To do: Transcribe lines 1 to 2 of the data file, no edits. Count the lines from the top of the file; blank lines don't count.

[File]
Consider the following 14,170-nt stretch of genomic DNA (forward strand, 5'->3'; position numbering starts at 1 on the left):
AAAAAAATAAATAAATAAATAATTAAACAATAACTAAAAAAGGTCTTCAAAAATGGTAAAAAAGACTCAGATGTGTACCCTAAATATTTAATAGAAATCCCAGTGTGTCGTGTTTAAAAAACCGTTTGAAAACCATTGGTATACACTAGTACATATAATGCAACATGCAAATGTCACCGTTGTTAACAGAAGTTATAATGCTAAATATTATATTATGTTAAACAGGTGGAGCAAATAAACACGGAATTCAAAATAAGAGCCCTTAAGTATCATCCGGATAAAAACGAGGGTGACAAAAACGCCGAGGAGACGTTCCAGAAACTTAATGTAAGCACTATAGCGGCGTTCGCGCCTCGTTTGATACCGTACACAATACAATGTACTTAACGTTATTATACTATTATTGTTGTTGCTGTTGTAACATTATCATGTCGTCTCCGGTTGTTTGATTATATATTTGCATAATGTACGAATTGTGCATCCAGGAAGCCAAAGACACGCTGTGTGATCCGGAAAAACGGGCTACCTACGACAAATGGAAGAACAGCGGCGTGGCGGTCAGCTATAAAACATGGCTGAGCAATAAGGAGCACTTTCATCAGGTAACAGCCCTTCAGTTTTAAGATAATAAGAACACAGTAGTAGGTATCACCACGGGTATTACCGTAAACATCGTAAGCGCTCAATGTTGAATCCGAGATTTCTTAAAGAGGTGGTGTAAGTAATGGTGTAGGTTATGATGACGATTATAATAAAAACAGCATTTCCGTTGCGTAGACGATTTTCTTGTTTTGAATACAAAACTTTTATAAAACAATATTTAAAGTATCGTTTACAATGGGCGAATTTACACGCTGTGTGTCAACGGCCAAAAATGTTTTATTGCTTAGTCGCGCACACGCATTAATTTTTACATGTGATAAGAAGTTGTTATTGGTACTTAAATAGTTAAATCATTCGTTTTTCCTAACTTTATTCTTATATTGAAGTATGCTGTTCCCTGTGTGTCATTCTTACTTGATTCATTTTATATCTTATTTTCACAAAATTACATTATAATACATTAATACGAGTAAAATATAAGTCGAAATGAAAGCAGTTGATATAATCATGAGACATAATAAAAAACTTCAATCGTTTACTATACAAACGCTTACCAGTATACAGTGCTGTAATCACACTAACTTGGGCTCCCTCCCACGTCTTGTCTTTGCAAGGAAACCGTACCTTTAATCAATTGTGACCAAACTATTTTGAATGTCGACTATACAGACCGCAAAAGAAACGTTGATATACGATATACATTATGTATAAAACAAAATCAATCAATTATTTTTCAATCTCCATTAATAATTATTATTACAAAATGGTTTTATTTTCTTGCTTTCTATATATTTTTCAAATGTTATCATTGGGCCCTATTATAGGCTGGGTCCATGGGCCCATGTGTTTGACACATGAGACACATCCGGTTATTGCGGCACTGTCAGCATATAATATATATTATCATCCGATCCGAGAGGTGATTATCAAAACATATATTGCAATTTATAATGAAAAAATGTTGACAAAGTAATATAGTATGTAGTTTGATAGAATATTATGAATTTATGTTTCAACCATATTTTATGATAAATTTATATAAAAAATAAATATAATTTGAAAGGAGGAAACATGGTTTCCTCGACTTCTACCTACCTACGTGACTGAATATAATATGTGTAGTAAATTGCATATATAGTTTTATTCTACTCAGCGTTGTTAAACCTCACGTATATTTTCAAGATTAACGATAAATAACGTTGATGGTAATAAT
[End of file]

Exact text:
Consider the following 14,170-nt stretch of genomic DNA (forward strand, 5'->3'; position numbering starts at 1 on the left):
AAAAAAATAAATAAATAAATAATTAAACAATAACTAAAAAAGGTCTTCAAAAATGGTAAAAAAGACTCAGATGTGTACCCTAAATATTTAATAGAAATCCCAGTGTGTCGTGTTTAAAAAACCGTTTGAAAACCATTGGTATACACTAGTACATATAATGCAACATGCAAATGTCACCGTTGTTAACAGAAGTTATAATGCTAAATATTATATTATGTTAAACAGGTGGAGCAAATAAACACGGAATTCAAAATAAGAGCCCTTAAGTATCATCCGGATAAAAACGAGGGTGACAAAAACGCCGAGGAGACGTTCCAGAAACTTAATGTAAGCACTATAGCGGCGTTCGCGCCTCGTTTGATACCGTACACAATACAATGTACTTAACGTTATTATACTATTATTGTTGTTGCTGTTGTAACATTATCATGTCGTCTCCGGTTGTTTGATTATATATTTGCATAATGTACGAATTGTGCATCCAGGAAGCCAAAGACACGCTGTGTGATCCGGAAAAACGGGCTACCTACGACAAATGGAAGAACAGCGGCGTGGCGGTCAGCTATAAAACATGGCTGAGCAATAAGGAGCACTTTCATCAGGTAACAGCCCTTCAGTTTTAAGATAATAAGAACACAGTAGTAGGTATCACCACGGGTATTACCGTAAACATCGTAAGCGCTCAATGTTGAATCCGAGATTTCTTAAAGAGGTGGTGTAAGTAATGGTGTAGGTTATGATGACGATTATAATAAAAACAGCATTTCCGTTGCGTAGACGATTTTCTTGTTTTGAATACAAAACTTTTATAAAACAATATTTAAAGTATCGTTTACAATGGGCGAATTTACACGCTGTGTGTCAACGGCCAAAAATGTTTTATTGCTTAGTCGCGCACACGCATTAATTTTTACATGTGATAAGAAGTTGTTATTGGTACTTAAATAGTTAAATCATTCGTTTTTCCTAACTTTATTCTTATATTGAAGTATGCTGTTCCCTGTGTGTCATTCTTACTTGATTCATTTTATATCTTATTTTCACAAAATTACATTATAATACATTAATACGAGTAAAATATAAGTCGAAATGAAAGCAGTTGATATAATCATGAGACATAATAAAAAACTTCAATCGTTTACTATACAAACGCTTACCAGTATACAGTGCTGTAATCACACTAACTTGGGCTCCCTCCCACGTCTTGTCTTTGCAAGGAAACCGTACCTTTAATCAATTGTGACCAAACTATTTTGAATGTCGACTATACAGACCGCAAAAGAAACGTTGATATACGATATACATTATGTATAAAACAAAATCAATCAATTATTTTTCAATCTCCATTAATAATTATTATTACAAAATGGTTTTATTTTCTTGCTTTCTATATATTTTTCAAATGTTATCATTGGGCCCTATTATAGGCTGGGTCCATGGGCCCATGTGTTTGACACATGAGACACATCCGGTTATTGCGGCACTGTCAGCATATAATATATATTATCATCCGATCCGAGAGGTGATTATCAAAACATATATTGCAATTTATAATGAAAAAATGTTGACAAAGTAATATAGTATGTAGTTTGATAGAATATTATGAATTTATGTTTCAACCATATTTTATGATAAATTTATATAAAAAATAAATATAATTTGAAAGGAGGAAACATGGTTTCCTCGACTTCTACCTACCTACGTGACTGAATATAATATGTGTAGTAAATTGCATATATAGTTTTATTCTACTCAGCGTTGTTAAACCTCACGTATATTTTCAAGATTAACGATAAATAACGTTGATGGTAATAAT